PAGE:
End of January, I (the urban forestry consultant at EFI’s Resilience Programme) was invited by the Beijing Forestry and Parks Department of International Cooperation for a study visit and a training on urban forestry. China is one of the leading countries when it comes to afforestation: in 2018 alone, about 6.6 million hectare new forests (or the size or Ireland) will be planted. The new forests are not only situated in the rural areas, but also in and near urban agglomerations. In the last Beijing province (area: 16.000 km², inhabitants: 22 million) for example, about 67.000 ha additional forest has been planted over five years, mainly for landscape and aesthetical reasons, but also for recreation purposes. In the next five years, they are aiming for an additional similar area.
The study tour started in one of the mayor urban redevelopment projects that Beijing has seen: the 2008 Olympic Quarter. The Olympic Park (680 ha) has been built on former built-up area and farmland, and is situated at the central North-South axis through Beijing which connects the Olympic Park with the central Tiananmen Square. The park includes an artificial lake where soil was reused for building an artificial hill. The composition of the park follows the traditional Chinese design of building with the back to the hills and the front to the water.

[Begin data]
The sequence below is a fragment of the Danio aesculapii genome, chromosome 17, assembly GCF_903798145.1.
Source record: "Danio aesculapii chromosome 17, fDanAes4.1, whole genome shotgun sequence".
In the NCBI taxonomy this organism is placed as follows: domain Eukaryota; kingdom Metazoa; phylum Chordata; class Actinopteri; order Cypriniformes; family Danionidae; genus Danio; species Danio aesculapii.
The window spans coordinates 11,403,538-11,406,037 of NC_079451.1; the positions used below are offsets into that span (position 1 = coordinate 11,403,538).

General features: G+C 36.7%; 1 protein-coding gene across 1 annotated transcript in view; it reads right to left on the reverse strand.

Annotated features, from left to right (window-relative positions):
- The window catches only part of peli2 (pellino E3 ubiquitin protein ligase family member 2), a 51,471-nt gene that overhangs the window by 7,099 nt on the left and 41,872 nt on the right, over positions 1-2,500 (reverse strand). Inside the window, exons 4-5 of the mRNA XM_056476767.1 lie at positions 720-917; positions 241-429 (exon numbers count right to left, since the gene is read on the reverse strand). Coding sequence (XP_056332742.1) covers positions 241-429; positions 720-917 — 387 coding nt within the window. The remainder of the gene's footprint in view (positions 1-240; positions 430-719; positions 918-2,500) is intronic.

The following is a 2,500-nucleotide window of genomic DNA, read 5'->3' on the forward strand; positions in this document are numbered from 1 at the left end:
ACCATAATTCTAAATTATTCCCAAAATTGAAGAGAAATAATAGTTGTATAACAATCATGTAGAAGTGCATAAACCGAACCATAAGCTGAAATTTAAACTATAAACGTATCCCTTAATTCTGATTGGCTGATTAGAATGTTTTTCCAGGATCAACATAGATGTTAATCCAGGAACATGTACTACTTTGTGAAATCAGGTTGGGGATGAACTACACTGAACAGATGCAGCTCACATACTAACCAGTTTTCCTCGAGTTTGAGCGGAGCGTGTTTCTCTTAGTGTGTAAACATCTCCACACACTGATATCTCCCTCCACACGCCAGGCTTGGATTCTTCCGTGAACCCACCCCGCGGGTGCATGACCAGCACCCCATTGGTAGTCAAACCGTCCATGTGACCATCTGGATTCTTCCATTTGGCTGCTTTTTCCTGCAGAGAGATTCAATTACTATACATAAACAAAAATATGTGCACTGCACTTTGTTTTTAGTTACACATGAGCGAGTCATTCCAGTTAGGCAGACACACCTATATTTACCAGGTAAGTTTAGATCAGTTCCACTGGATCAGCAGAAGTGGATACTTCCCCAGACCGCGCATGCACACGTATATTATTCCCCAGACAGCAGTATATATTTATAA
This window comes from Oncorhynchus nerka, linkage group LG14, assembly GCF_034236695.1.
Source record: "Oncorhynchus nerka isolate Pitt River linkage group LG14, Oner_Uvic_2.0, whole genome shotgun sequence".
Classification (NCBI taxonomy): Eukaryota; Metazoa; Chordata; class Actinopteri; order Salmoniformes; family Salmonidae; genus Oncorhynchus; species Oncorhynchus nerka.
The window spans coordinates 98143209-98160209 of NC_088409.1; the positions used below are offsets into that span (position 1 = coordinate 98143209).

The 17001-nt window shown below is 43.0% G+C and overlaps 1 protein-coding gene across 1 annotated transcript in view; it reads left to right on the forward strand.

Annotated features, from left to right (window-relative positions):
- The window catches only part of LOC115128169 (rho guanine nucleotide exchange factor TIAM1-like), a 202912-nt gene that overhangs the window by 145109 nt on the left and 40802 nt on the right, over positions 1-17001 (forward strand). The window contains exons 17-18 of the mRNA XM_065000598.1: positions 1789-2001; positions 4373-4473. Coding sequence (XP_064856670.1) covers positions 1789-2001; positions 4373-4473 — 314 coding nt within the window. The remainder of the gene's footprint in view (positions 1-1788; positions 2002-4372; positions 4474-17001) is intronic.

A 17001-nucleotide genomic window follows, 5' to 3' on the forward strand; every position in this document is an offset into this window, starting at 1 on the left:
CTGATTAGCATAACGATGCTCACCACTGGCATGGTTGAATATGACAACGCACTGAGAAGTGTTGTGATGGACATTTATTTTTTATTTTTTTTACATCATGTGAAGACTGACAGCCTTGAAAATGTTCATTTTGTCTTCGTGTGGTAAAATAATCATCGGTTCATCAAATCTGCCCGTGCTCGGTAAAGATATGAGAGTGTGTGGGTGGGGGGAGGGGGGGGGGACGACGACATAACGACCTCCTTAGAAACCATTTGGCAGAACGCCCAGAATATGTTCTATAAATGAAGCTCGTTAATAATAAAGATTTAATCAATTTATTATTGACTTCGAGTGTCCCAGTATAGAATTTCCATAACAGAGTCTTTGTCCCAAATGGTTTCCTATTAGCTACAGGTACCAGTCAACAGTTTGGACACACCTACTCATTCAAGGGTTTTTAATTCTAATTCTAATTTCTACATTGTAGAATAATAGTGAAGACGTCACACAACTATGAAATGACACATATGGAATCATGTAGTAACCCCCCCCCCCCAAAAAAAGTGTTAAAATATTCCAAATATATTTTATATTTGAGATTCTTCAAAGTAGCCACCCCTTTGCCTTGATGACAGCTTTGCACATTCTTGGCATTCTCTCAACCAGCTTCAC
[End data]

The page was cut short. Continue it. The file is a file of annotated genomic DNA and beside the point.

A rough estimate of (business) interest in aerial firefighting
In general, only 10% of a fire management budget is spent on fuel load management for prevention and 90 % are spent on fire suppression. In these 90% the majority again is dedicated to aerial assets. This article would like to stimulate a reflection on how to create more balance in the use of fire management budget.